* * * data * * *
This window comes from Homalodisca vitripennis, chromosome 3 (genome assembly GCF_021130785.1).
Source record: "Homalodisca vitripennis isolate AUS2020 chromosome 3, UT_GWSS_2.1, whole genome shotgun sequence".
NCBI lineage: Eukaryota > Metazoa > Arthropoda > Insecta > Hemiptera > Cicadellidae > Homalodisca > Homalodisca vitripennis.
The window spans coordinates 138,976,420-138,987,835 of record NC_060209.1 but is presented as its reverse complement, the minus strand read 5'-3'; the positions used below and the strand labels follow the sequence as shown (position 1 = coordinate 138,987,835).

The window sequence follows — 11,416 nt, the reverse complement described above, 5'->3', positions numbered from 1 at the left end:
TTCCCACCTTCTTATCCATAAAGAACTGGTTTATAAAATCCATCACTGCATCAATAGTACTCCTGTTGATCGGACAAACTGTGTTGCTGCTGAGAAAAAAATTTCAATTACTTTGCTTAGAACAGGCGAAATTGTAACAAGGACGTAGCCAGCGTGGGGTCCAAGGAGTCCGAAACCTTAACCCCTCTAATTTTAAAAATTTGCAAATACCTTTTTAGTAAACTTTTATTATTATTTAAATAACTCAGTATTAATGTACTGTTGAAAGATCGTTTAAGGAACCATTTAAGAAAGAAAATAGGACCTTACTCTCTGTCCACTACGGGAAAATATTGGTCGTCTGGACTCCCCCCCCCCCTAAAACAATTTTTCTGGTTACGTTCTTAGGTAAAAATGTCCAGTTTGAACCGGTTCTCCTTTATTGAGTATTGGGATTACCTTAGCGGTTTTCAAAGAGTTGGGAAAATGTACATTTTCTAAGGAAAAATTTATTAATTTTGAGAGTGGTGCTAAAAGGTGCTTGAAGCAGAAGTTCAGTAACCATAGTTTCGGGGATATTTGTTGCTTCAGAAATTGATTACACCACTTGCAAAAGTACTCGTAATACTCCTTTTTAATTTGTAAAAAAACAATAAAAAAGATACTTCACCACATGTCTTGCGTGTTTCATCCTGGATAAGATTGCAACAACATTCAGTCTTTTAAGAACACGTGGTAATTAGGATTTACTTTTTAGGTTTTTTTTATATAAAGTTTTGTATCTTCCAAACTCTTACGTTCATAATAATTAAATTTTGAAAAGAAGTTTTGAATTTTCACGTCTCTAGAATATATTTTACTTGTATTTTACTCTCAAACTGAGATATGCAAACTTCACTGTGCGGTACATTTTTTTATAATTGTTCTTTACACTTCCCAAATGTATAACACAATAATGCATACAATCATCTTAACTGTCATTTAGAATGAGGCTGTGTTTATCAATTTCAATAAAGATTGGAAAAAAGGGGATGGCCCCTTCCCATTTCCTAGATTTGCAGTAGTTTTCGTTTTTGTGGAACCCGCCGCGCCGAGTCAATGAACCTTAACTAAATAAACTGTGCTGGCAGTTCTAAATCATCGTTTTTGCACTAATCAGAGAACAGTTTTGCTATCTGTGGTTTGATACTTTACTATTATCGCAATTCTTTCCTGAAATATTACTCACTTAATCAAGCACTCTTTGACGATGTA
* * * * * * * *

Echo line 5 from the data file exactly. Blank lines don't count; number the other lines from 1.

The window sequence follows — 11,416 nt, the reverse complement described above, 5'->3', positions numbered from 1 at the left end: